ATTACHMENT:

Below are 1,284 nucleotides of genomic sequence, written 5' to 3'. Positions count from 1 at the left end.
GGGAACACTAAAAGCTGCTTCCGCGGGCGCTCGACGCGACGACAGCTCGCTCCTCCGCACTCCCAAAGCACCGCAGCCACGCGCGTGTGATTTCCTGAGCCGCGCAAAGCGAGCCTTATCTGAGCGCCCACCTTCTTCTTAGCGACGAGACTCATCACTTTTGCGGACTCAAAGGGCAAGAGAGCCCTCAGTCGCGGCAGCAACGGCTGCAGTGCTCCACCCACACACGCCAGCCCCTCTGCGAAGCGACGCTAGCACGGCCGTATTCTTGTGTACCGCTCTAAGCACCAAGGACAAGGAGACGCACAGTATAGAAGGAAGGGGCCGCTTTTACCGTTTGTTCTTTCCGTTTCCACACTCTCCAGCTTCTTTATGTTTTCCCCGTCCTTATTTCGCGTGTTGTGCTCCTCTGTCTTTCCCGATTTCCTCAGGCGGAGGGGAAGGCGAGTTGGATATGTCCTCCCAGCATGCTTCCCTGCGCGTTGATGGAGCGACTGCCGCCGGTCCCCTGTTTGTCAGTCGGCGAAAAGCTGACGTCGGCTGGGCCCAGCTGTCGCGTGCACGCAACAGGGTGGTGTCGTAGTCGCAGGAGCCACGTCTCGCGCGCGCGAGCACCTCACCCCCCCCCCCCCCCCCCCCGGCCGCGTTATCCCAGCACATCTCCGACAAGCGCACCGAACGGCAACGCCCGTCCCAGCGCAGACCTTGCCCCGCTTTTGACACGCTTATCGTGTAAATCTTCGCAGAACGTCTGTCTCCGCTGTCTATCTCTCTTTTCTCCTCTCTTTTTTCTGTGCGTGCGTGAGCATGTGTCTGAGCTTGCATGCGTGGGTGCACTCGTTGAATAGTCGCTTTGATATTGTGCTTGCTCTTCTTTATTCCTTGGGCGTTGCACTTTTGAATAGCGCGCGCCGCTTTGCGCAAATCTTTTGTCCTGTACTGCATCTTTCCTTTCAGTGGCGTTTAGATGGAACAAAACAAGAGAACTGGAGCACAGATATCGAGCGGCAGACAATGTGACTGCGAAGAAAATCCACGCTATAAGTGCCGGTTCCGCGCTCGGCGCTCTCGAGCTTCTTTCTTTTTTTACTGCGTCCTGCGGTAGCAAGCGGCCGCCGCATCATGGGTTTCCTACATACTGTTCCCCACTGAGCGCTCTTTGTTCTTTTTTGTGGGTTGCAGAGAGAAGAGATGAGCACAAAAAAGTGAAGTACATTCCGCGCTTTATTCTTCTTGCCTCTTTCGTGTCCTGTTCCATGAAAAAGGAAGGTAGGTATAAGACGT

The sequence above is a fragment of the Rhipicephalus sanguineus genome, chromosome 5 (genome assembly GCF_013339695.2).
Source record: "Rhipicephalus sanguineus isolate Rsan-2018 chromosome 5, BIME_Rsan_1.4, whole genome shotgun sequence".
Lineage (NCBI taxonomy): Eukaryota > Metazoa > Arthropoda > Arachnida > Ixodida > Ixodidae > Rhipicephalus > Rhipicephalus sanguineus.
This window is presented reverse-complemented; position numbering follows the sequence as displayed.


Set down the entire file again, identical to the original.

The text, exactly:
Below are 1,284 nucleotides of genomic sequence, written 5' to 3'. Positions count from 1 at the left end.
GGGAACACTAAAAGCTGCTTCCGCGGGCGCTCGACGCGACGACAGCTCGCTCCTCCGCACTCCCAAAGCACCGCAGCCACGCGCGTGTGATTTCCTGAGCCGCGCAAAGCGAGCCTTATCTGAGCGCCCACCTTCTTCTTAGCGACGAGACTCATCACTTTTGCGGACTCAAAGGGCAAGAGAGCCCTCAGTCGCGGCAGCAACGGCTGCAGTGCTCCACCCACACACGCCAGCCCCTCTGCGAAGCGACGCTAGCACGGCCGTATTCTTGTGTACCGCTCTAAGCACCAAGGACAAGGAGACGCACAGTATAGAAGGAAGGGGCCGCTTTTACCGTTTGTTCTTTCCGTTTCCACACTCTCCAGCTTCTTTATGTTTTCCCCGTCCTTATTTCGCGTGTTGTGCTCCTCTGTCTTTCCCGATTTCCTCAGGCGGAGGGGAAGGCGAGTTGGATATGTCCTCCCAGCATGCTTCCCTGCGCGTTGATGGAGCGACTGCCGCCGGTCCCCTGTTTGTCAGTCGGCGAAAAGCTGACGTCGGCTGGGCCCAGCTGTCGCGTGCACGCAACAGGGTGGTGTCGTAGTCGCAGGAGCCACGTCTCGCGCGCGCGAGCACCTCACCCCCCCCCCCCCCCCCCCCGGCCGCGTTATCCCAGCACATCTCCGACAAGCGCACCGAACGGCAACGCCCGTCCCAGCGCAGACCTTGCCCCGCTTTTGACACGCTTATCGTGTAAATCTTCGCAGAACGTCTGTCTCCGCTGTCTATCTCTCTTTTCTCCTCTCTTTTTTCTGTGCGTGCGTGAGCATGTGTCTGAGCTTGCATGCGTGGGTGCACTCGTTGAATAGTCGCTTTGATATTGTGCTTGCTCTTCTTTATTCCTTGGGCGTTGCACTTTTGAATAGCGCGCGCCGCTTTGCGCAAATCTTTTGTCCTGTACTGCATCTTTCCTTTCAGTGGCGTTTAGATGGAACAAAACAAGAGAACTGGAGCACAGATATCGAGCGGCAGACAATGTGACTGCGAAGAAAATCCACGCTATAAGTGCCGGTTCCGCGCTCGGCGCTCTCGAGCTTCTTTCTTTTTTTACTGCGTCCTGCGGTAGCAAGCGGCCGCCGCATCATGGGTTTCCTACATACTGTTCCCCACTGAGCGCTCTTTGTTCTTTTTTGTGGGTTGCAGAGAGAAGAGATGAGCACAAAAAAGTGAAGTACATTCCGCGCTTTATTCTTCTTGCCTCTTTCGTGTCCTGTTCCATGAAAAAGGAAGGTAGGTATAAGACGT

The sequence above is a fragment of the Rhipicephalus sanguineus genome, chromosome 5 (genome assembly GCF_013339695.2).
Source record: "Rhipicephalus sanguineus isolate Rsan-2018 chromosome 5, BIME_Rsan_1.4, whole genome shotgun sequence".
Lineage (NCBI taxonomy): Eukaryota > Metazoa > Arthropoda > Arachnida > Ixodida > Ixodidae > Rhipicephalus > Rhipicephalus sanguineus.
This window is presented reverse-complemented; position numbering follows the sequence as displayed.